Pefken is one of the old timers when it comes to 93/94 in Stockholm and he is also one of the revered few who has a Giant Shark in his deck. For this tournament he sleeved up what I would say is his signature archetype, Parfait, a classic prison deck that wants to make the opponent’s life miserable with Winter Orbs, Icy Manipulators and more. The fun thing is that he decided on this deck before Eternal Masters changed the game big time with it’s errata on Winter Orb. That of course only made the deck better and as one of Pefken’s victims in this tournament I would say, this deck is for real. But no matter how good the deck is, Pefken lost in the semifinals to Troll beatdown. It’s hard to beat four Nevinyrral's Disk when your whole deck is built around permanents.
|Seb Celia's The Deck|
As I wrote earlier Martin Berlin came to event surprising us all with a deck completely without counterspells. Martin is calling it Arabian Aggro but you could also call it Zoo, or maybe Big Zoo? With only two answers to City in a Bottle a deck called Arabian Aggro will probably die if one hits the board, but on the other hand, not many players are using City in a Bottle these days, so why not play some of the best creatures in the format and back them up with restricted cards and Lightning Bolts? This deck took Martin to a top 8 finish where he was stopped in his track by Seb Celia’s The Deck.
|Martin Berlin's Arabian Aggro|
|JohanGuld's Erhnam Burn'em|
|Gordon Andersson's Power Monolith|
Keeping with the local tradition in Stockholm, the last non-dropping player in the tournament was designated Rag Man and of course awarded with the signature card, this time with signed greetings from Daniel Gelon Congratulations Andreas Ahlgren!
Interview with Johan Larsson
At last, some quick questions for Johan Larsson who may not have won Ivory Cup, but for his efforts got a signed and limited print of Elves of Deep Shadows from 1995. He was definitely the story of the day as he hadn't played the format at all before Ivory Cup and still made it to the finals. Hi Johan!
GA: You usually play legacy and have never tried 93/94 before, what are your first impressions of the format?
Johan: It is very fun. The formats offers exciting plays, exciting cards and exciting decks. It definitely a format I want to play more of.
GA: Tell me about your experience at the tournament.
Johan: I went into the tournament with no expectations whatsoever. I thought I might win a match or two if I got lucky. But then the wins started pouring in. Somehow the small goblins backed up by lightning and a giant red moon got there over and over again. And on top of that I managed to get lucky as well. For example i topdecked a ball lightning for the win in the last round of the swiss (which felt amazing) and in game 3 of the quarterfinal my opponent went land into ancestral on turn one but never managed to find a second mana source which made it easy for me to win. As for the sideboard, there were many very good cards such as the REB:s but a few cards should certainly be replaced. Goblin Cave for example might be cool, it just isn't very good.
GA: Any additional comments about the deck, any MVP:s or completely useless cards? And which matchups seemed to be the hardest ones?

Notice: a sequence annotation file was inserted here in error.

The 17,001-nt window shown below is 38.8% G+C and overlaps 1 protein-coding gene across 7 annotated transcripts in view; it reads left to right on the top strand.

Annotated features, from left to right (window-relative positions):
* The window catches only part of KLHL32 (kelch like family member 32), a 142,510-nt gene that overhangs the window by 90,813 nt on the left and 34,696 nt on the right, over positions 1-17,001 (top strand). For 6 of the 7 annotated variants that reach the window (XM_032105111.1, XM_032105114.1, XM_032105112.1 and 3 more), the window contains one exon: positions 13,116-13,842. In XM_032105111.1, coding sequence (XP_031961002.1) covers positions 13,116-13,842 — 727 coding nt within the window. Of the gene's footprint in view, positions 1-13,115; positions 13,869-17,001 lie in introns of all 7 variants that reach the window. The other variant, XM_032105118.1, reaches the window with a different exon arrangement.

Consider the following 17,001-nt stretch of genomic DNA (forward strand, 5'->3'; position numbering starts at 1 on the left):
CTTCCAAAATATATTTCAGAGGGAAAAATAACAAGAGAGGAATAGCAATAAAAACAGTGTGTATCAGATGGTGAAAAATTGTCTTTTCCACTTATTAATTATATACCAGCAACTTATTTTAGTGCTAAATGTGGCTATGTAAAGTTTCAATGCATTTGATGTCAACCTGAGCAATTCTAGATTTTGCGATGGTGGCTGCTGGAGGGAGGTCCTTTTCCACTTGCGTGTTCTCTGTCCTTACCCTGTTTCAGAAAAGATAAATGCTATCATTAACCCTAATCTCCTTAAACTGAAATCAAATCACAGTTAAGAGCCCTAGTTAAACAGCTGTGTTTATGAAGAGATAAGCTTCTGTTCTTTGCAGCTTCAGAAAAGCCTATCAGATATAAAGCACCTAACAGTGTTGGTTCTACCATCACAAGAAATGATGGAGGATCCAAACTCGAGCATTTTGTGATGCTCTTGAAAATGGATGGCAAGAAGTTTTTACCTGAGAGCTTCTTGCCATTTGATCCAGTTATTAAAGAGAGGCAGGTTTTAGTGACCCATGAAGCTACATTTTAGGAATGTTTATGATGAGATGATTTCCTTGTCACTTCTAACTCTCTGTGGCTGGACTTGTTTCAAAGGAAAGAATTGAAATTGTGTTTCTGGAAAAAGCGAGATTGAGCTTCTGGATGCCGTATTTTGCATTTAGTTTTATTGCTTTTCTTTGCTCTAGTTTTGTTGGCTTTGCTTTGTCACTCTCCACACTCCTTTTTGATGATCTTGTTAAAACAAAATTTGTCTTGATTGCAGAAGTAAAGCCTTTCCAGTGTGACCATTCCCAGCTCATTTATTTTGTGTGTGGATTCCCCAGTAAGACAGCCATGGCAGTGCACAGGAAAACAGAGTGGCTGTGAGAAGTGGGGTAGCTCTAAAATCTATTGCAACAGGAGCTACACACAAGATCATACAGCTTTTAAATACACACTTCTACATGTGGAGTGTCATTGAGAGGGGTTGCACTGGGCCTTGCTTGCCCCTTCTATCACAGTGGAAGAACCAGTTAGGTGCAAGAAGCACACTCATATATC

Johan: The deck felt good. It did what it was built to do, namely dealing damage and getting free wins with Blood Moon (which is the best card in the deck). The individual cards in the deck are of very different power levels but all seemed to fulfil their role. A card that actually surprised me was Ankh of Mishra which dealt a lot of damage to my opponents throughout the tournament. A matchup that felt really hard was the one against Troll Disco. I played against that deck three times in the tournament going 1-2 against it. The game I won was against a build of the deck with more land destruction and less trolls and it is the trolls my deck have a really hard time dealing with.
GA: Enough about goblins now, if you had an infinite amount of money, what deck would you play?
Johan: Hmm. I think many of the blue combo decks such as Felipe's Twiddlevault deck and Gordon's power artifact deck are very interesting. Even though I love Juzam Djinn over all the other card in this format I have to go with one of those two decks.
GA: Any thoughts about how the 93/94 community or the tournament differs from your other Magic experiences?
Johan: I would say that the term “Laid back” best describe both the tournament and the community. There are for example very few magic tournaments where I can enjoy a beer while playing a match. The vibe of the tournament is much less competitive than tournaments in other formats which is perfect when the main goal is to have a good time. As for the community there were many nice people i knew from earlier and the new people I met were also very nice.
GA: Last but not least, how well did you do with your Chaos Orb flips? Because as I understand it you had never flipped one until this tournament?
Johan: I only got to flip it once and that was a hit. On an Ivory Tower if I remember correctly. I was taught how to do it just before the tournament however. If I hadn't gotten those reps in it would probably had gone worse on that part.
* = Max himself wants to call the deck Disco Troll but as he isn’t the one writing I’ll call it Troll Disco. You want to know why? Because it’s not ONE troll dancing disco, a Disco Troll. It is eight trolls dancing disco, so it becomes a Troll Disco.